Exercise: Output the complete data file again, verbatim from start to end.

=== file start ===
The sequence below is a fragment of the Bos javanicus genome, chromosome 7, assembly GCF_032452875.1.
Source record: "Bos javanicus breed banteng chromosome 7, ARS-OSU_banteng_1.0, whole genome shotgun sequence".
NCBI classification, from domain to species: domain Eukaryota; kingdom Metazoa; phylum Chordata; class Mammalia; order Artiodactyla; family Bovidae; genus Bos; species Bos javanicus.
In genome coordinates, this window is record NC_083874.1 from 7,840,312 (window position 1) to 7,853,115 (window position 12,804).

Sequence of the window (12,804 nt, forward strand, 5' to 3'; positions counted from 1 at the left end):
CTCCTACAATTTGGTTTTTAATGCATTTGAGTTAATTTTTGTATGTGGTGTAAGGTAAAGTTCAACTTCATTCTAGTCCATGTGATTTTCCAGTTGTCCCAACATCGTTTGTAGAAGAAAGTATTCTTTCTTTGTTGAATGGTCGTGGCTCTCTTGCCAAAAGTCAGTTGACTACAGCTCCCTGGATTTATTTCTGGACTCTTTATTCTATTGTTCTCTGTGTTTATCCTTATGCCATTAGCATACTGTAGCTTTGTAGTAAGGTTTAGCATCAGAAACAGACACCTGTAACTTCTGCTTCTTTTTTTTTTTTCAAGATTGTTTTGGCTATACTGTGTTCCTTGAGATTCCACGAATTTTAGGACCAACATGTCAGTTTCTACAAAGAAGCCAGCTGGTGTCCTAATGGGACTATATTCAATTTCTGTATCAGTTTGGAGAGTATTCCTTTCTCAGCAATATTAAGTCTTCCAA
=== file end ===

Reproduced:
The sequence below is a fragment of the Bos javanicus genome, chromosome 7, assembly GCF_032452875.1.
Source record: "Bos javanicus breed banteng chromosome 7, ARS-OSU_banteng_1.0, whole genome shotgun sequence".
NCBI classification, from domain to species: domain Eukaryota; kingdom Metazoa; phylum Chordata; class Mammalia; order Artiodactyla; family Bovidae; genus Bos; species Bos javanicus.
In genome coordinates, this window is record NC_083874.1 from 7,840,312 (window position 1) to 7,853,115 (window position 12,804).

Sequence of the window (12,804 nt, forward strand, 5' to 3'; positions counted from 1 at the left end):
CTCCTACAATTTGGTTTTTAATGCATTTGAGTTAATTTTTGTATGTGGTGTAAGGTAAAGTTCAACTTCATTCTAGTCCATGTGATTTTCCAGTTGTCCCAACATCGTTTGTAGAAGAAAGTATTCTTTCTTTGTTGAATGGTCGTGGCTCTCTTGCCAAAAGTCAGTTGACTACAGCTCCCTGGATTTATTTCTGGACTCTTTATTCTATTGTTCTCTGTGTTTATCCTTATGCCATTAGCATACTGTAGCTTTGTAGTAAGGTTTAGCATCAGAAACAGACACCTGTAACTTCTGCTTCTTTTTTTTTTTTCAAGATTGTTTTGGCTATACTGTGTTCCTTGAGATTCCACGAATTTTAGGACCAACATGTCAGTTTCTACAAAGAAGCCAGCTGGTGTCCTAATGGGACTATATTCAATTTCTGTATCAGTTTGGAGAGTATTCCTTTCTCAGCAATATTAAGTCTTCCAA